Issue 6: The Pop Culture Issue

Issue 6. Cover Art: Christopher Wood-Robbins
Issue 6. Cover Art: Christopher Wood-Robbins
[Image: a page in portrait orientation with a dark teal background. Near the top of the page, the letters “Barking Sycamores” appear in pale cyan serif print with black shadowing behind each letter. Below this title, in the exact center of the page between the top and bottom, an image of the inside of a swimming pool with cyan-coloured water appears; from the viewer’s perspective, we are at the bottom of the pool. A large, pale-skinned forearm reaches up from the bottom, in the lower left corner of the image. The hand reaches, fingers spread, towards a guitar floating on the surface of the pool’s water, which appears near the center of the left edge of the image. Below this picture, the words “Issue 6” appear in the lower left, and “Summer/Fall 2015” in the lower right in the same pale cyan serif print as the title, also against the same dark teal background.]

Popular culture is an inescapable component of our daily lives. Turn on a television, read a publication, surf on your smartphone – and you partake in some fashion. Even if you disconnect from media or technology, the sum of your prior experiences and interactions with pop culture continue to stay with you, shaping your thoughts and even your selves long after exposure to it. Whether you love, hate, critique, remain indifferent to, or choose to ignore a particular aspect of it, the fact is – it becomes a part of you.

For Issue 6, we chose the theme of pop culture because we were interested particularly in how neurodivergent folk process and interact with it. From the submissions we received, popular culture proved to be a power presence in the lives of our contributors. Sometimes it was a distraction, nuisance, or negative influence; other times it proved to be simply ubiquitous background noise; and in other instances it was a welcome obsession, a source of inspiration, or sources of enjoyment and relaxation. The contributors took bits of popular culture – either singularly or combined together – and reinterpreted them to create a range of work in many shades: humorous and witty, insightful, stunningly beautiful, and darkly disturbing.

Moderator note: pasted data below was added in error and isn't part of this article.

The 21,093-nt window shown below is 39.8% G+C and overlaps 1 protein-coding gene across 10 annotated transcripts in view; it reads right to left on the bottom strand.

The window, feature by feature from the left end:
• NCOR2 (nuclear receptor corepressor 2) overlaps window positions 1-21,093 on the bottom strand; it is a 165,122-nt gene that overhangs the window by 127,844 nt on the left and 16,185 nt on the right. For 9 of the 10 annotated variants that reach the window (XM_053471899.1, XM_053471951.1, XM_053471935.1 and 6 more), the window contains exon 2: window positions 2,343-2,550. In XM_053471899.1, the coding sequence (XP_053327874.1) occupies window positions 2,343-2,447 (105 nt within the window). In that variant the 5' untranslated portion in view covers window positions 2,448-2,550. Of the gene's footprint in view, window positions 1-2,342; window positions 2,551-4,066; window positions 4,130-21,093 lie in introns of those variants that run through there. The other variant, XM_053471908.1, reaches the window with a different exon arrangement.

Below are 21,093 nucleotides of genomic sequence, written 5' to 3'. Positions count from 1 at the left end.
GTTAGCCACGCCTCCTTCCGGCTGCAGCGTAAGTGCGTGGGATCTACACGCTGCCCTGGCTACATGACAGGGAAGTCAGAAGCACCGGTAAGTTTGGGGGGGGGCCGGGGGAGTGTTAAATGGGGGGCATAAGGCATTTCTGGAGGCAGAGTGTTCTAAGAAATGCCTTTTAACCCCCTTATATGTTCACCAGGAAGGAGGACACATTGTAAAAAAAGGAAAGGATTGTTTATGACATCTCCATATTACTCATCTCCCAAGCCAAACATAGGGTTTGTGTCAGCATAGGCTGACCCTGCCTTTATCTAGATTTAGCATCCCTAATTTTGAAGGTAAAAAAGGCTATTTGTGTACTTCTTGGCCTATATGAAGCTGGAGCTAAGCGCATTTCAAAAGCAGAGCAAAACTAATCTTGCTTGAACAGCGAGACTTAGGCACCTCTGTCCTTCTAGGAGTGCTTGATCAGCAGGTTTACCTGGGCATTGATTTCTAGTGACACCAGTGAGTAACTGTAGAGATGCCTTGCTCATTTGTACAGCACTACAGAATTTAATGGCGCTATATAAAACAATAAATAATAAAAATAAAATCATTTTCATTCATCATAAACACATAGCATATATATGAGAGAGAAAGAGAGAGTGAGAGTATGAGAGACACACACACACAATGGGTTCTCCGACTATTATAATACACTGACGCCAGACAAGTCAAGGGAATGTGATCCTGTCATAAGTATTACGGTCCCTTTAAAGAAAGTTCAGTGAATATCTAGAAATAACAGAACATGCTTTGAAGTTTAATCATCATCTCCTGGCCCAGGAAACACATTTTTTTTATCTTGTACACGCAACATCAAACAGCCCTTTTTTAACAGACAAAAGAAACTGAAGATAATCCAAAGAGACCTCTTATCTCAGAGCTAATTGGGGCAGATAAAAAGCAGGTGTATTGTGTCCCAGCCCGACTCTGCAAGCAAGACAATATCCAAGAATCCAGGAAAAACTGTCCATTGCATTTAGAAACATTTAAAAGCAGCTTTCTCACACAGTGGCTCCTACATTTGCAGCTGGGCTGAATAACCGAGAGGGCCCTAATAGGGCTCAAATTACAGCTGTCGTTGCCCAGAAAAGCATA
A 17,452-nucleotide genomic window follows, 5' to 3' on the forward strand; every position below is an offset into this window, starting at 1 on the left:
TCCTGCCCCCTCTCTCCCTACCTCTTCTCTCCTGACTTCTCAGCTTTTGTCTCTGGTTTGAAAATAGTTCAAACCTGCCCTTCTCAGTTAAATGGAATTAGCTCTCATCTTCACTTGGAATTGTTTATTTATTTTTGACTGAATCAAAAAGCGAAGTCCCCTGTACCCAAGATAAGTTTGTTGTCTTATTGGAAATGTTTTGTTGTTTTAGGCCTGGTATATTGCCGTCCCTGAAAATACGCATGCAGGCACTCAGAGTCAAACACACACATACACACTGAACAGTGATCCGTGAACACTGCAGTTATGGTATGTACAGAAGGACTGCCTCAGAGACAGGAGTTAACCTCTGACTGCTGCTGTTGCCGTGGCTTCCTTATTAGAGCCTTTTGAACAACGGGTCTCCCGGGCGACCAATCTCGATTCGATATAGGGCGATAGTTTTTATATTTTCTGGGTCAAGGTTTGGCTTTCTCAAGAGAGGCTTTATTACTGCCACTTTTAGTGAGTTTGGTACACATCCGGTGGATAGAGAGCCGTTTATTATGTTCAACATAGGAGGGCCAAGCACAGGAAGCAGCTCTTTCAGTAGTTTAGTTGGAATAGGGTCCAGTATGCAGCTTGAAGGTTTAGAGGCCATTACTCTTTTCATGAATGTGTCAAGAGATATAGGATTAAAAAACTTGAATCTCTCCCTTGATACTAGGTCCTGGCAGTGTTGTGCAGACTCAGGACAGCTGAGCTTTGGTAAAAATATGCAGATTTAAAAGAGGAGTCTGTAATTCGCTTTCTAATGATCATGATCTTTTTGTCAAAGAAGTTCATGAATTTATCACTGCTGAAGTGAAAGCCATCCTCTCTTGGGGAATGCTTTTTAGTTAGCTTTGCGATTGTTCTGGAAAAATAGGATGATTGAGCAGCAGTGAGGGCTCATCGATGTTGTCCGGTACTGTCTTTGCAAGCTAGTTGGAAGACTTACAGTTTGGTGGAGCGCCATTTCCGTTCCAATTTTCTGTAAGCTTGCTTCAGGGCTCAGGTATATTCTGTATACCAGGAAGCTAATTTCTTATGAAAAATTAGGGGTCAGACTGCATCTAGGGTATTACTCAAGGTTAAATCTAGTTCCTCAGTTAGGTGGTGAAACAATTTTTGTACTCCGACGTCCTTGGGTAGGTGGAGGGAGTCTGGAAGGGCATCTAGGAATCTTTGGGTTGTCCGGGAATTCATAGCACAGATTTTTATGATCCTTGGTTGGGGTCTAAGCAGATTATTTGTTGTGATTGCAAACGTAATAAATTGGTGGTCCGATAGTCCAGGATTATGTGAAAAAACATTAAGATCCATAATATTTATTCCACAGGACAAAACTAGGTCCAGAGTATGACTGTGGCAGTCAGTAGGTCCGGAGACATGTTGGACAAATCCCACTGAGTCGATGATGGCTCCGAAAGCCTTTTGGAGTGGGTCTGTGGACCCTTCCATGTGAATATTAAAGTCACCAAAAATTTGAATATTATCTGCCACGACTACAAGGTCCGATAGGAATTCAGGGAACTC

We are proud to present this issue to our readers. Given more time, we surely would have collected more work and been able to present a much larger range of commentary on popular culture. However, we invite you to read, consider, and enjoy what our contributors offer here. We are also delighted to present Christopher Wood-Robbins as our cover artist and his piece, “Reaching for your Dreams”; additionally, one of his poems is included in this issue Also, as a special feature we’ll present a poem by our editor-in-chief N.I. Nicholson at the end of the issue period.

Thank you for reading and supporting Barking Sycamores, as we continue into our second year of publication. The future is so highly illuminated that we find it necessary to wear protective eyewear with darkened or polarized lenses.

V. Solomon Maday
N.I. Nicholson
The Editors


Table of Contents

Poets
Jessica Goody

Malkeet Kaur
Laurie Kolp
Sarah McMahon
Debra McQueen
Michael Scott Monje, Jr.
N.I. Nicholson
Barbara Ruth
Allison Talbot
Christopher Wood-Robbins

Short Fiction
Aaron Deck

Artists
Barbara Ruth

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2 thoughts on “Issue 6: The Pop Culture Issue

  1. Thank you ever so kindly for using my self-retouched photograph for you sixth issue of Barking Sycamores. However, I just wanted to clear up a few misconceptions about this picture and set the record straight. First off, this is actually an underwater photo and what you see is the water’s surface from a submerged point of view. Also, my hand is reaching up from the bottom of the pool to grasp a guitar floating on the surface. It’s a metaphor for those of us who spend our lives struggling down in a deep dark pit we were never built to handle, and how we wish we could strive for something better than what we got. Hope this clears it up. I’m glad you like it.

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